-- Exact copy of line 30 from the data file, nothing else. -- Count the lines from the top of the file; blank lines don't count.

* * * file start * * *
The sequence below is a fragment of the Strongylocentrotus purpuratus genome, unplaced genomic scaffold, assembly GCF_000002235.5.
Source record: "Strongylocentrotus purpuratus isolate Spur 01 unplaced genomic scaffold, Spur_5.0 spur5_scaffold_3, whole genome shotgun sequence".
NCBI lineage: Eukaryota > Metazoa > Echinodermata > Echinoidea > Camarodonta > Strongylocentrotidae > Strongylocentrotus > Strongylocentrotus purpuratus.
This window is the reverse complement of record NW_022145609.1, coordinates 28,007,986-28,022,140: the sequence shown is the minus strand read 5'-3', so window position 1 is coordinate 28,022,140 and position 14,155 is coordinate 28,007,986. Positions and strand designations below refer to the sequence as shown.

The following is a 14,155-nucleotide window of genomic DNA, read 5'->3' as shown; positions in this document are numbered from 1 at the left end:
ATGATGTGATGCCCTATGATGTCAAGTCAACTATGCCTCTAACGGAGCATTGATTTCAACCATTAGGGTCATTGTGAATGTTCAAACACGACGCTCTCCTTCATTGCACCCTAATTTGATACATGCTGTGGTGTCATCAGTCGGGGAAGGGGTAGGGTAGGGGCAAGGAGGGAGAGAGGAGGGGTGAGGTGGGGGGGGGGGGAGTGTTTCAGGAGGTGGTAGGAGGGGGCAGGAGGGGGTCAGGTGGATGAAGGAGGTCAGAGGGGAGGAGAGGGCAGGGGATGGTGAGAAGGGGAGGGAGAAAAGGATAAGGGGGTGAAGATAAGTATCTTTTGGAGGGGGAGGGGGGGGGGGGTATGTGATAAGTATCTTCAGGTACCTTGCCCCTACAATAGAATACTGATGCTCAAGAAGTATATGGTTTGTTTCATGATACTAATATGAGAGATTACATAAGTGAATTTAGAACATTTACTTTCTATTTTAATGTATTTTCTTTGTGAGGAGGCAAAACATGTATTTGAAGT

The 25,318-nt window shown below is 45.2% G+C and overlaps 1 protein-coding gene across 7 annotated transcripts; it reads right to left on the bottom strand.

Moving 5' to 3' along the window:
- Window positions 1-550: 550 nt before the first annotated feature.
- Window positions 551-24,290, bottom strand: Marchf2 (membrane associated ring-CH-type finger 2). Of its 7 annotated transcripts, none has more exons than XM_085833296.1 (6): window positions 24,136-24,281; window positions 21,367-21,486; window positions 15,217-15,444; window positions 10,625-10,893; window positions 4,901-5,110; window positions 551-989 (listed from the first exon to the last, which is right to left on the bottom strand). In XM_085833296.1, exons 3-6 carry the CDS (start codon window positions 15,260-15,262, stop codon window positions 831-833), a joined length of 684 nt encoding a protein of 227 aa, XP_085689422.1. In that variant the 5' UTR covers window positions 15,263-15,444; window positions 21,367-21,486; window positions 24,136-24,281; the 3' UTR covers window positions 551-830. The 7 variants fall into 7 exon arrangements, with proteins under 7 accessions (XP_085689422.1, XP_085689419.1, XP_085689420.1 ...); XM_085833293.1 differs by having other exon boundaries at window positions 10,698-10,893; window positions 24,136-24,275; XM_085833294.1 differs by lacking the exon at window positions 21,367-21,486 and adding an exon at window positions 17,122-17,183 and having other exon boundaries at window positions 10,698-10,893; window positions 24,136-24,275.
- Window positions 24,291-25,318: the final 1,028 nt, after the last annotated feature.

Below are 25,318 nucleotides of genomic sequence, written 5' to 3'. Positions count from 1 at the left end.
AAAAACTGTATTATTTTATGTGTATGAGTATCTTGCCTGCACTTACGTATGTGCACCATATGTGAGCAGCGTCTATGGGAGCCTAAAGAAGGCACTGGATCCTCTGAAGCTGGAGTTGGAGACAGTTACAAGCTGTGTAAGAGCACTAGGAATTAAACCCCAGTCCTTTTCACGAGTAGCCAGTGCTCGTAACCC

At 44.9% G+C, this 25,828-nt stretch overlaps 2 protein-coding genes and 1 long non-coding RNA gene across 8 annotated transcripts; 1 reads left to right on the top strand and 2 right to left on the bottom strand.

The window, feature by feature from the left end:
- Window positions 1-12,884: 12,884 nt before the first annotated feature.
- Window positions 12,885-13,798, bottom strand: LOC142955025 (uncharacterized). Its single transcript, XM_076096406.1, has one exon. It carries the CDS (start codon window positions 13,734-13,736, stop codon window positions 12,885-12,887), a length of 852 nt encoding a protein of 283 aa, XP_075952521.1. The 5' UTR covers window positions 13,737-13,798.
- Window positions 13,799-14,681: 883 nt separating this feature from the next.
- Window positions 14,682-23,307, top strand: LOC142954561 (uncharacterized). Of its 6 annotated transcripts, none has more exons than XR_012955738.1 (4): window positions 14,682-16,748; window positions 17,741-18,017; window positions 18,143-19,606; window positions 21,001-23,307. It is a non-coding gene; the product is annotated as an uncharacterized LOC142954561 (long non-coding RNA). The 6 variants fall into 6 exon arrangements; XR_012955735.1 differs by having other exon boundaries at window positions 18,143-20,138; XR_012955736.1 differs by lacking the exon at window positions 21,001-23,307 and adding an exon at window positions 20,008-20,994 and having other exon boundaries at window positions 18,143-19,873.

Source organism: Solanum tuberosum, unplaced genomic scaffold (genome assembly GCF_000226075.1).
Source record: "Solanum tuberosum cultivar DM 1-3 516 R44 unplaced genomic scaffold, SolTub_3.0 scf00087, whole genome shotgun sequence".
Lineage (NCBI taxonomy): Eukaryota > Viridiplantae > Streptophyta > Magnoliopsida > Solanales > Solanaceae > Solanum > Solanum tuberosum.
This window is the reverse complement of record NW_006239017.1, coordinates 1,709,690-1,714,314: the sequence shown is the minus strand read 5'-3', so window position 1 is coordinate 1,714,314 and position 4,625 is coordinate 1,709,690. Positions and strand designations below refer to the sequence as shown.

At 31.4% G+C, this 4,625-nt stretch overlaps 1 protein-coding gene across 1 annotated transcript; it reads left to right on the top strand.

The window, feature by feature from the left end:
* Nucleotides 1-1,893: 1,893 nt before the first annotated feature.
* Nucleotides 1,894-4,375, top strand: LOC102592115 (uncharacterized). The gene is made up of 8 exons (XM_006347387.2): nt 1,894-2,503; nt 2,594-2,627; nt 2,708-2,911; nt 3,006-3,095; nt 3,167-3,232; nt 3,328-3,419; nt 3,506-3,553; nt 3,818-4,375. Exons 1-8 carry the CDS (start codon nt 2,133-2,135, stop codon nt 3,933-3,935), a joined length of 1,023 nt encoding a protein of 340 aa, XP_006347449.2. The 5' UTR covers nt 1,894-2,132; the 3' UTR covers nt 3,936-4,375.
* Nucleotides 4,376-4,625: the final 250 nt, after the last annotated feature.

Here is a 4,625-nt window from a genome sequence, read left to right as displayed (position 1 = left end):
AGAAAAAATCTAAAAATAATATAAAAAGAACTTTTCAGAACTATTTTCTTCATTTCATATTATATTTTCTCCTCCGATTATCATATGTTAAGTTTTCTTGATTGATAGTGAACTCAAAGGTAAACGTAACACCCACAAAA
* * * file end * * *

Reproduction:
AGAAAAAATCTAAAAATAATATAAAAAGAACTTTTCAGAACTATTTTCTTCATTTCATATTATATTTTCTCCTCCGATTATCATATGTTAAGTTTTCTTGATTGATAGTGAACTCAAAGGTAAACGTAACACCCACAAAA